The Thirty Minute Blogger

Exploring Books and the Writer's Life, Faith and Works, Culture and Pop Culture, Space Science and Science Fiction, Technology and Nostalgia, Parenting and Childhood, Health: Physical and Emotional ... All Under the Iron Hands of the Clock and That 30 Minute Deadline

Tuesday, July 23, 2013

Delighted to See the Capsule Returning to Crewed Spaceflight

Apollo capsule atop its Saturn V rocket as shown on this original press kit ...
For those of us who were kids in the 1960s and 1970s, the shape of real outer space adventure, of manned spaceflight out farther than humanity had gone before, was the capsule. First the small capsules of Mercury and Gemini, and finally the bigger Apollo capsule carrying three astronauts to the moon and back ... along with the spider-like LEM lunar lander. Of course, the Apollo blasted off on top of the mighty Saturn V rocket, the single most powerful craft of its kind. It was a joy watching one of those lumber off the launch pad and head for space.

After that, we had three decades of low earth orbit airplane-shaped spaceships that embodied the next generation's shape of space adventure ... although at much lower altitudes. For that generation, Sierra Nevada is building the Dream Catcher to take crews back to the International Space Station in shuttle-like style (although at a smaller scale).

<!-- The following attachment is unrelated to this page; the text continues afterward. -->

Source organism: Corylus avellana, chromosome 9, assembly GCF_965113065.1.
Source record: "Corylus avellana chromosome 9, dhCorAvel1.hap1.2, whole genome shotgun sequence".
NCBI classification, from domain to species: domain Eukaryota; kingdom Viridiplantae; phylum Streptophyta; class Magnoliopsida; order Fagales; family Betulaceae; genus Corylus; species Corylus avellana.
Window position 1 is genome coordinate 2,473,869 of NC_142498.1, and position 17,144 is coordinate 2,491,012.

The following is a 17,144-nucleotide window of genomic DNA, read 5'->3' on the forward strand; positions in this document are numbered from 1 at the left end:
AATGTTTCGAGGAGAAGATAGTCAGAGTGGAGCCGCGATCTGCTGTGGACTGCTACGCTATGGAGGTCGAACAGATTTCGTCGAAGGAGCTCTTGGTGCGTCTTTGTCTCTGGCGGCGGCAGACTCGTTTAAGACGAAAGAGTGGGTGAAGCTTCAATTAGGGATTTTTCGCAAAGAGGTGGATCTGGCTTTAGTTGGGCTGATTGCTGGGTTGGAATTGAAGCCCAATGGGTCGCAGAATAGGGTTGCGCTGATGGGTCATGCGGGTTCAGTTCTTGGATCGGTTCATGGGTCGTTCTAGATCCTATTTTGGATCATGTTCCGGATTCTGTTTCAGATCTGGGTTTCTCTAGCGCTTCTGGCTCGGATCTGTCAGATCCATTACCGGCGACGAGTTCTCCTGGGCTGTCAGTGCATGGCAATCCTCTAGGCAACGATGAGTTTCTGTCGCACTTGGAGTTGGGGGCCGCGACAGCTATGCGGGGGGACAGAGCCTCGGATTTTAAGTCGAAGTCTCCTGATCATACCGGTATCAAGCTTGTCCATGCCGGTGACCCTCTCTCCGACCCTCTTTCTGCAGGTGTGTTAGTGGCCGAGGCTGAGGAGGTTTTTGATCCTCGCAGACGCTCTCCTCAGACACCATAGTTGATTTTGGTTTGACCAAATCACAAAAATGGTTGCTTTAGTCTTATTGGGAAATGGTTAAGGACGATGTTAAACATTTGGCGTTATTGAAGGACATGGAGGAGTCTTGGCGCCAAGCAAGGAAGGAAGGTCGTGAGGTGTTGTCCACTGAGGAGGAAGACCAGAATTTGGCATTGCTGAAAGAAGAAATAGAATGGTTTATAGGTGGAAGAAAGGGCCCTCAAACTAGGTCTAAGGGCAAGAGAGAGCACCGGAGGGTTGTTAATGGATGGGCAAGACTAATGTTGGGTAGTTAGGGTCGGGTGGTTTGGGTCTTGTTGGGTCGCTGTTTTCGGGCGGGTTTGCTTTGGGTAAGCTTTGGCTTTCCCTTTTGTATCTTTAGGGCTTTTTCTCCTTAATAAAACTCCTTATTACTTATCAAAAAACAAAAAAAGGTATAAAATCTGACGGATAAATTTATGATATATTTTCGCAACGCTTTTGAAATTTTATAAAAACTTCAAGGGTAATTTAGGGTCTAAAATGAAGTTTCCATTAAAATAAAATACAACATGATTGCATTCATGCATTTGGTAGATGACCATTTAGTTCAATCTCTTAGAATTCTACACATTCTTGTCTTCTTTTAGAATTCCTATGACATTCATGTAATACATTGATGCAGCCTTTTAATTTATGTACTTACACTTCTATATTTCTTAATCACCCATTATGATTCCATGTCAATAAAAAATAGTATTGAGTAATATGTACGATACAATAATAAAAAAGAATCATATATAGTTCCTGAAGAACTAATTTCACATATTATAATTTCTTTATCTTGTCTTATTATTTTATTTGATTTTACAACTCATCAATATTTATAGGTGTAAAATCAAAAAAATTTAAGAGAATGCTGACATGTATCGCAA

The last capsule got us to the moon. The next one ... farther,
just where, only time and our national backbone will tell!
Image courtesy of NASA

For us older, more grizzled space fans, it's a joy to see Lockheed Martin's Orion space capsule being tested. It's the next generation capsule, larger, capable of longer duration flight, and destined to take crews farther than ever before. Along with it, SpaceX is developing the crew capable version of the Dragon capsule, which takes the enterprise a little farther, providing us with the very science fiction like landing on a pad on pillars of flame rather than in the ocean on parachutes like Apollo did and Orion will.
The shape of things to come ... Orion ... Image courtesy of NASA/Bill Stafford

... Dragon ... Image courtesy of NASA
Of course, all the while, our robotic explorers are beckoning to us from much further afield ...
Will there come a day when humans look back upon Earth from Saturn themselves?
What shape will that spacecraft take? Earth is the brightest dot below the rings to the right.
Photo courtesy of  NASA/JPL-Caltech/Space Science Institute
For more on Cassini at Saturn, see:
To see what the next two years will bring for Orion and Dragon, see:

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